# gpasswd -a pulse audio

Now try switching to the newly created pulse and running pulseaudio -v. You can ignore the DBUS warnings. The error about bluez4 also doesn’t matter because we’re using bluez5. Try playing some wav file audio with paplay as a test.

Finally lets get Pulse running automatically on startup. Systemd makes this so easy! First download pulseaudio.service

# cp pulseaudio.service /etc/systemd/system/pulseaudio.service
# systemctl enable pulseaudio
# systemctl start pulseaudio
# systemctl status pulseaudio # it should be running

Bluetooth

Installation

Now install and set up Bluetooth. Check that your Bluetooth adapter shows up in the output from lsusb before proceeding. I had better luck plugging the Bluetooth directly into the RasPi rather than through a hub, so try that.

# pacman -S bluez bluez-libs bluez-utils
# gpasswd -a <your-username> lp # gives access to bluetooth [1]
# systemctl enable bluetooth
# systemctl start bluetooth
# hciconfig hci0 up
# hciconfig hci0 class 0x200420 # Pretend to be a car sound system [2]

[1] See the policy in /etc/dbus-1/system.d/bluetooth.conf
[2] Bluetooth Class of Device/Service (CoD) Generator

Make it persistent

We want to enable the bluetooth device on boot as well as set the class persistently even if the bluetooth adapter changes.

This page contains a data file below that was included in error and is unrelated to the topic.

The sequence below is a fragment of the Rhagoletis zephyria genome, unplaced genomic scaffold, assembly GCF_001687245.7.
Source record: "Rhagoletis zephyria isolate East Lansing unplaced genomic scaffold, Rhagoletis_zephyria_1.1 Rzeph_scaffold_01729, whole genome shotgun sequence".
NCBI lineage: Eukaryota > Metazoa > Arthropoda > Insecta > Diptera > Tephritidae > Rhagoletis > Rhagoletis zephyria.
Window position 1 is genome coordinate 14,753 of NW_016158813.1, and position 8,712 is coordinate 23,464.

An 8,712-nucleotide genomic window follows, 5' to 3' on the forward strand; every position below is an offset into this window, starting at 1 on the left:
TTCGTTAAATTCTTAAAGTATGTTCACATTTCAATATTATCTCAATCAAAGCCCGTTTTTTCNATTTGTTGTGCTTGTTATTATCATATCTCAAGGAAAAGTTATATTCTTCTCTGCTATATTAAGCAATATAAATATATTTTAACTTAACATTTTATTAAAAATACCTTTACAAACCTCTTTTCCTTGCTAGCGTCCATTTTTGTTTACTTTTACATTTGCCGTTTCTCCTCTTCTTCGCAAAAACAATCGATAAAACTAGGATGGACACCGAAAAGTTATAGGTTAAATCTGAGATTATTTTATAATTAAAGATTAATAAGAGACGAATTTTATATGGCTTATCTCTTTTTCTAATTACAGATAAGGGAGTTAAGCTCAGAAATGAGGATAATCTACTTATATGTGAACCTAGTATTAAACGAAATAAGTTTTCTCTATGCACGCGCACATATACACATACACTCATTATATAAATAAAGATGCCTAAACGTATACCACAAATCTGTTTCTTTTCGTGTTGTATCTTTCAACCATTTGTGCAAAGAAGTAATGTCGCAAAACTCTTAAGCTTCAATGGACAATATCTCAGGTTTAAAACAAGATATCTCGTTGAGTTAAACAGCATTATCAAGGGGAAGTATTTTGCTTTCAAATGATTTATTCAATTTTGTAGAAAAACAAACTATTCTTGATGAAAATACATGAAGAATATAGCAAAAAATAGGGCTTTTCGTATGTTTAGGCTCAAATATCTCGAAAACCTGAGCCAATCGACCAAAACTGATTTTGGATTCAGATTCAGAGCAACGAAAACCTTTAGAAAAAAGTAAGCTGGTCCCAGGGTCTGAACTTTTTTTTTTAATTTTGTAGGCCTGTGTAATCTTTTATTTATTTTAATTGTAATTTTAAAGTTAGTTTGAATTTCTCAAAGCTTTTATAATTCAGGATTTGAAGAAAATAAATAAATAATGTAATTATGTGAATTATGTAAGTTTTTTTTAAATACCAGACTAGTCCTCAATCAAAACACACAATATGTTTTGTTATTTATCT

# echo > /etc/udev/rules.d/10-bluetooth.rules \
  'ACTION=="add", KERNEL=="hci0", RUN+="/usr/bin/hciconfig hci0 up"'

Also edit /etc/bluetooth/main.conf. You should uncomment “Class” and set it to the same value as above, ‘0x200420‘. I also like to uncomment “Name” and just set it to ‘%h‘.

Pair your device

Follow this process whenever you want to pair a new device with your RasPi.

$ bluetoothctl
[bluetooth]# agent KeyboardOnly
[bluetooth]# default-agent
[bluetooth]# discoverable on
[bluetooth]# pairable on

Now scan for the RasPi from your phone or other device and pair with it. You should be able to connect from your phone and stream audio! To allow the device to connect in the future you must use the trust command.